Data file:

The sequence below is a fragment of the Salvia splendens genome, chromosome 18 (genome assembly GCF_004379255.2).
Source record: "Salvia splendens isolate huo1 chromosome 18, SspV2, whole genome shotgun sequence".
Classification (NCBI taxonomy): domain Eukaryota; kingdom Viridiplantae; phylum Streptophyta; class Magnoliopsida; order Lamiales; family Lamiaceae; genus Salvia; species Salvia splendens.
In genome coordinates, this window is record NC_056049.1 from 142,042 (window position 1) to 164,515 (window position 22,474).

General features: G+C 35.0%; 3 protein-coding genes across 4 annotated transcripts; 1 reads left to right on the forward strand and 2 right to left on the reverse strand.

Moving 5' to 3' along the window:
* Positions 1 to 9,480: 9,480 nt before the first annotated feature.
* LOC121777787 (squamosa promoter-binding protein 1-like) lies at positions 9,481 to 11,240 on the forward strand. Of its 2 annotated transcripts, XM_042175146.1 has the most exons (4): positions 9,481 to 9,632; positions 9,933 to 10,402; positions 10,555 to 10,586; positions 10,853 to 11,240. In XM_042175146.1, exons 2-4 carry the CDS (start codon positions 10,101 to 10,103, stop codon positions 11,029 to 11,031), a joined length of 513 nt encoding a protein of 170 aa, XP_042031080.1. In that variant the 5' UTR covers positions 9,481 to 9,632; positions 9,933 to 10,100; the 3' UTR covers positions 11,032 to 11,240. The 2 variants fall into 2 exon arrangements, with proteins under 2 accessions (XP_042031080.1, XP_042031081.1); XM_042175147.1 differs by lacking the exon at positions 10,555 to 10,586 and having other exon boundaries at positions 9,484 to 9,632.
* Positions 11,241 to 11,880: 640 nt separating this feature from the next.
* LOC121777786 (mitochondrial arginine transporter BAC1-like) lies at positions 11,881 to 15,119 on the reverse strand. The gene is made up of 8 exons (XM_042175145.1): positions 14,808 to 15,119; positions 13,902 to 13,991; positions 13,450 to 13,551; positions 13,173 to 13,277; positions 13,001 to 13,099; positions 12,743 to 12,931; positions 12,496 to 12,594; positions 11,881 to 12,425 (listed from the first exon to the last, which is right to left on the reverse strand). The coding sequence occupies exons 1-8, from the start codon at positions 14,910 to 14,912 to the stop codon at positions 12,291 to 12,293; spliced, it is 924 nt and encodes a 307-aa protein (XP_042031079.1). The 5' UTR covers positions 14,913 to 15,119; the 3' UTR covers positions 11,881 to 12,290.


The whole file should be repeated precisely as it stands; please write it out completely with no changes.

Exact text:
The sequence below is a fragment of the Salvia splendens genome, chromosome 18 (genome assembly GCF_004379255.2).
Source record: "Salvia splendens isolate huo1 chromosome 18, SspV2, whole genome shotgun sequence".
Classification (NCBI taxonomy): domain Eukaryota; kingdom Viridiplantae; phylum Streptophyta; class Magnoliopsida; order Lamiales; family Lamiaceae; genus Salvia; species Salvia splendens.
In genome coordinates, this window is record NC_056049.1 from 142,042 (window position 1) to 164,515 (window position 22,474).

General features: G+C 35.0%; 3 protein-coding genes across 4 annotated transcripts; 1 reads left to right on the forward strand and 2 right to left on the reverse strand.

Moving 5' to 3' along the window:
* Positions 1 to 9,480: 9,480 nt before the first annotated feature.
* LOC121777787 (squamosa promoter-binding protein 1-like) lies at positions 9,481 to 11,240 on the forward strand. Of its 2 annotated transcripts, XM_042175146.1 has the most exons (4): positions 9,481 to 9,632; positions 9,933 to 10,402; positions 10,555 to 10,586; positions 10,853 to 11,240. In XM_042175146.1, exons 2-4 carry the CDS (start codon positions 10,101 to 10,103, stop codon positions 11,029 to 11,031), a joined length of 513 nt encoding a protein of 170 aa, XP_042031080.1. In that variant the 5' UTR covers positions 9,481 to 9,632; positions 9,933 to 10,100; the 3' UTR covers positions 11,032 to 11,240. The 2 variants fall into 2 exon arrangements, with proteins under 2 accessions (XP_042031080.1, XP_042031081.1); XM_042175147.1 differs by lacking the exon at positions 10,555 to 10,586 and having other exon boundaries at positions 9,484 to 9,632.
* Positions 11,241 to 11,880: 640 nt separating this feature from the next.
* LOC121777786 (mitochondrial arginine transporter BAC1-like) lies at positions 11,881 to 15,119 on the reverse strand. The gene is made up of 8 exons (XM_042175145.1): positions 14,808 to 15,119; positions 13,902 to 13,991; positions 13,450 to 13,551; positions 13,173 to 13,277; positions 13,001 to 13,099; positions 12,743 to 12,931; positions 12,496 to 12,594; positions 11,881 to 12,425 (listed from the first exon to the last, which is right to left on the reverse strand). The coding sequence occupies exons 1-8, from the start codon at positions 14,910 to 14,912 to the stop codon at positions 12,291 to 12,293; spliced, it is 924 nt and encodes a 307-aa protein (XP_042031079.1). The 5' UTR covers positions 14,913 to 15,119; the 3' UTR covers positions 11,881 to 12,290.